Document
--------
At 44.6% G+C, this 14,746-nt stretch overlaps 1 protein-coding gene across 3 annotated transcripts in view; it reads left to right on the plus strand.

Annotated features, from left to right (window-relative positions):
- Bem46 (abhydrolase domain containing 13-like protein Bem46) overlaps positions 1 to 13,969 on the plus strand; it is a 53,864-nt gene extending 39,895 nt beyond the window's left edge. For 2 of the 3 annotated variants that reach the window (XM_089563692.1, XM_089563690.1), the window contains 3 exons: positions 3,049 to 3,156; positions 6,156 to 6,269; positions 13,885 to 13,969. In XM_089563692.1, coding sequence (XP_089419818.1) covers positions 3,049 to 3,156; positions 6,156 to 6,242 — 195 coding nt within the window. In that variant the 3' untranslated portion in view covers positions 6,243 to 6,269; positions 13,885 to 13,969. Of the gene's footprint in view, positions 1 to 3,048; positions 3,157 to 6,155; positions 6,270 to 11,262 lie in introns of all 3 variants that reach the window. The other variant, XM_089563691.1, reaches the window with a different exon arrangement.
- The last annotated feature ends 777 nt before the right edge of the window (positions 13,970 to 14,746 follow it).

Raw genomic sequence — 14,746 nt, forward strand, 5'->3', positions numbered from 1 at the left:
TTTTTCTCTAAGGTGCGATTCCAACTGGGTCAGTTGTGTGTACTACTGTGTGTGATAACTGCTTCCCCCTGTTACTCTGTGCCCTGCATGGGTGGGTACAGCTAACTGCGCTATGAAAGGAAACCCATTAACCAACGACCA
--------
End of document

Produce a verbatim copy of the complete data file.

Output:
At 44.6% G+C, this 14,746-nt stretch overlaps 1 protein-coding gene across 3 annotated transcripts in view; it reads left to right on the plus strand.

Annotated features, from left to right (window-relative positions):
- Bem46 (abhydrolase domain containing 13-like protein Bem46) overlaps positions 1 to 13,969 on the plus strand; it is a 53,864-nt gene extending 39,895 nt beyond the window's left edge. For 2 of the 3 annotated variants that reach the window (XM_089563692.1, XM_089563690.1), the window contains 3 exons: positions 3,049 to 3,156; positions 6,156 to 6,269; positions 13,885 to 13,969. In XM_089563692.1, coding sequence (XP_089419818.1) covers positions 3,049 to 3,156; positions 6,156 to 6,242 — 195 coding nt within the window. In that variant the 3' untranslated portion in view covers positions 6,243 to 6,269; positions 13,885 to 13,969. Of the gene's footprint in view, positions 1 to 3,048; positions 3,157 to 6,155; positions 6,270 to 11,262 lie in introns of all 3 variants that reach the window. The other variant, XM_089563691.1, reaches the window with a different exon arrangement.
- The last annotated feature ends 777 nt before the right edge of the window (positions 13,970 to 14,746 follow it).

Raw genomic sequence — 14,746 nt, forward strand, 5'->3', positions numbered from 1 at the left:
TTTTTCTCTAAGGTGCGATTCCAACTGGGTCAGTTGTGTGTACTACTGTGTGTGATAACTGCTTCCCCCTGTTACTCTGTGCCCTGCATGGGTGGGTACAGCTAACTGCGCTATGAAAGGAAACCCATTAACCAACGACCA